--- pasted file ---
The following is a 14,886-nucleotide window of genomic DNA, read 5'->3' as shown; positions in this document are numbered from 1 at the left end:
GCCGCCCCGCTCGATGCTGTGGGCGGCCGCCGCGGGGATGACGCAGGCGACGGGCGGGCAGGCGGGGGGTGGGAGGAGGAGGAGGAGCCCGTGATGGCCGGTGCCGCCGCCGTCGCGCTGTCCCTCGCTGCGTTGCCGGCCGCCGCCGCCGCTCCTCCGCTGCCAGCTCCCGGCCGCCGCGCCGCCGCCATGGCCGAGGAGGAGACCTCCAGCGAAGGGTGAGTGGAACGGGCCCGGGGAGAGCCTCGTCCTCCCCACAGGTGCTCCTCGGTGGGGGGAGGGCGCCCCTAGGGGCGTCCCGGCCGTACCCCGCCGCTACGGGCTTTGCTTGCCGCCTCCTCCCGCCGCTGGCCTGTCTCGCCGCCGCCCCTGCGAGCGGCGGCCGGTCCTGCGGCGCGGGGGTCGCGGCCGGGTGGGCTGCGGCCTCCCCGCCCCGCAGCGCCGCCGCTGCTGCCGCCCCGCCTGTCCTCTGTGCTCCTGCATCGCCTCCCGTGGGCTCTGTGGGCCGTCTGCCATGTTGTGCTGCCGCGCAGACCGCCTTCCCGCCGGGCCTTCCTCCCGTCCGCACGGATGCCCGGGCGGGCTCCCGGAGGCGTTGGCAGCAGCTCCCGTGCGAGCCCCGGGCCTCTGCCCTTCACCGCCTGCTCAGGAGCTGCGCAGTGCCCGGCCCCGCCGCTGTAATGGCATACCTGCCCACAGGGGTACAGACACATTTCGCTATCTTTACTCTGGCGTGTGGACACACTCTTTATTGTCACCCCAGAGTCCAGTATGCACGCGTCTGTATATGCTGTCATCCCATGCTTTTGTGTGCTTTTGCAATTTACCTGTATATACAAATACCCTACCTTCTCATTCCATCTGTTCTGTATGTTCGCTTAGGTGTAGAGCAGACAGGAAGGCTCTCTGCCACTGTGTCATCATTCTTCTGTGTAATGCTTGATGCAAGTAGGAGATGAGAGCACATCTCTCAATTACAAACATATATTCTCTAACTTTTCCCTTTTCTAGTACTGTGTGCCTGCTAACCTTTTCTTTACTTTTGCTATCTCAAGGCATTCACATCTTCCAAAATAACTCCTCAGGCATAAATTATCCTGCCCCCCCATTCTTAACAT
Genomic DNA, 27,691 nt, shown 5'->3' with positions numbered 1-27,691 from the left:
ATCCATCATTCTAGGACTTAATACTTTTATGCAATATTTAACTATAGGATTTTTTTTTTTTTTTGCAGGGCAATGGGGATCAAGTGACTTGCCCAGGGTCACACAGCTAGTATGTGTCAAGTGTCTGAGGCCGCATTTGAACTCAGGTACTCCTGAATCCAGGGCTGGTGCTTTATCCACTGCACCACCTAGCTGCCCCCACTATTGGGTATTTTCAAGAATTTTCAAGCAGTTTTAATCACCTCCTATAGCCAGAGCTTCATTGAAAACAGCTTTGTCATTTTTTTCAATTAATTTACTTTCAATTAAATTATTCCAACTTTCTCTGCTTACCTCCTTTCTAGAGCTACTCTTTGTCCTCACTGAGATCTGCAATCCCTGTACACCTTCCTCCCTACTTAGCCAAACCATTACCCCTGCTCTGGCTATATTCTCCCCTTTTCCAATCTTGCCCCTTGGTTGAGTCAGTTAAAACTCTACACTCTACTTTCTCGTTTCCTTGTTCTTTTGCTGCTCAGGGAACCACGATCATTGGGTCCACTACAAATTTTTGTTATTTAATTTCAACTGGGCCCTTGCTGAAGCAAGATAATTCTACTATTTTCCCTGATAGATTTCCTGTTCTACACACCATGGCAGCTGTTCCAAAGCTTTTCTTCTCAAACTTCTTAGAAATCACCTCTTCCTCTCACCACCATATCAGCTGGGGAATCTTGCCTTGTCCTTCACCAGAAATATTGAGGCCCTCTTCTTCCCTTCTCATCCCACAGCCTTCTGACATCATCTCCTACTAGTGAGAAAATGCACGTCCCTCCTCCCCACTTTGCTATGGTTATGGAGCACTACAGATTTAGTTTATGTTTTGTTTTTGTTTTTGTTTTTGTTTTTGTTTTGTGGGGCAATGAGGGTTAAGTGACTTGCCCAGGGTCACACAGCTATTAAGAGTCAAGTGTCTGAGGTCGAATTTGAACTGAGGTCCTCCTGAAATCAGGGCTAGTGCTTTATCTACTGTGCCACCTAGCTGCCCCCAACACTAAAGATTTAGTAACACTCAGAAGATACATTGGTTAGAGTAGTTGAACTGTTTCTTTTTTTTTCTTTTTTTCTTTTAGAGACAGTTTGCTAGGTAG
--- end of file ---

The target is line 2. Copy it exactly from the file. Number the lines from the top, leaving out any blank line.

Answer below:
GCCGCCCCGCTCGATGCTGTGGGCGGCCGCCGCGGGGATGACGCAGGCGACGGGCGGGCAGGCGGGGGGTGGGAGGAGGAGGAGGAGCCCGTGATGGCCGGTGCCGCCGCCGTCGCGCTGTCCCTCGCTGCGTTGCCGGCCGCCGCCGCCGCTCCTCCGCTGCCAGCTCCCGGCCGCCGCGCCGCCGCCATGGCCGAGGAGGAGACCTCCAGCGAAGGGTGAGTGGAACGGGCCCGGGGAGAGCCTCGTCCTCCCCACAGGTGCTCCTCGGTGGGGGGAGGGCGCCCCTAGGGGCGTCCCGGCCGTACCCCGCCGCTACGGGCTTTGCTTGCCGCCTCCTCCCGCCGCTGGCCTGTCTCGCCGCCGCCCCTGCGAGCGGCGGCCGGTCCTGCGGCGCGGGGGTCGCGGCCGGGTGGGCTGCGGCCTCCCCGCCCCGCAGCGCCGCCGCTGCTGCCGCCCCGCCTGTCCTCTGTGCTCCTGCATCGCCTCCCGTGGGCTCTGTGGGCCGTCTGCCATGTTGTGCTGCCGCGCAGACCGCCTTCCCGCCGGGCCTTCCTCCCGTCCGCACGGATGCCCGGGCGGGCTCCCGGAGGCGTTGGCAGCAGCTCCCGTGCGAGCCCCGGGCCTCTGCCCTTCACCGCCTGCTCAGGAGCTGCGCAGTGCCCGGCCCCGCCGCTGTAATGGCATACCTGCCCACAGGGGTACAGACACATTTCGCTATCTTTACTCTGGCGTGTGGACACACTCTTTATTGTCACCCCAGAGTCCAGTATGCACGCGTCTGTATATGCTGTCATCCCATGCTTTTGTGTGCTTTTGCAATTTACCTGTATATACAAATACCCTACCTTCTCATTCCATCTGTTCTGTATGTTCGCTTAGGTGTAGAGCAGACAGGAAGGCTCTCTGCCACTGTGTCATCATTCTTCTGTGTAATGCTTGATGCAAGTAGGAGATGAGAGCACATCTCTCAATTACAAACATATATTCTCTAACTTTTCCCTTTTCTAGTACTGTGTGCCTGCTAACCTTTTCTTTACTTTTGCTATCTCAAGGCATTCACATCTTCCAAAATAACTCCTCAGGCATAAATTATCCTGCCCCCCCATTCTTAACAT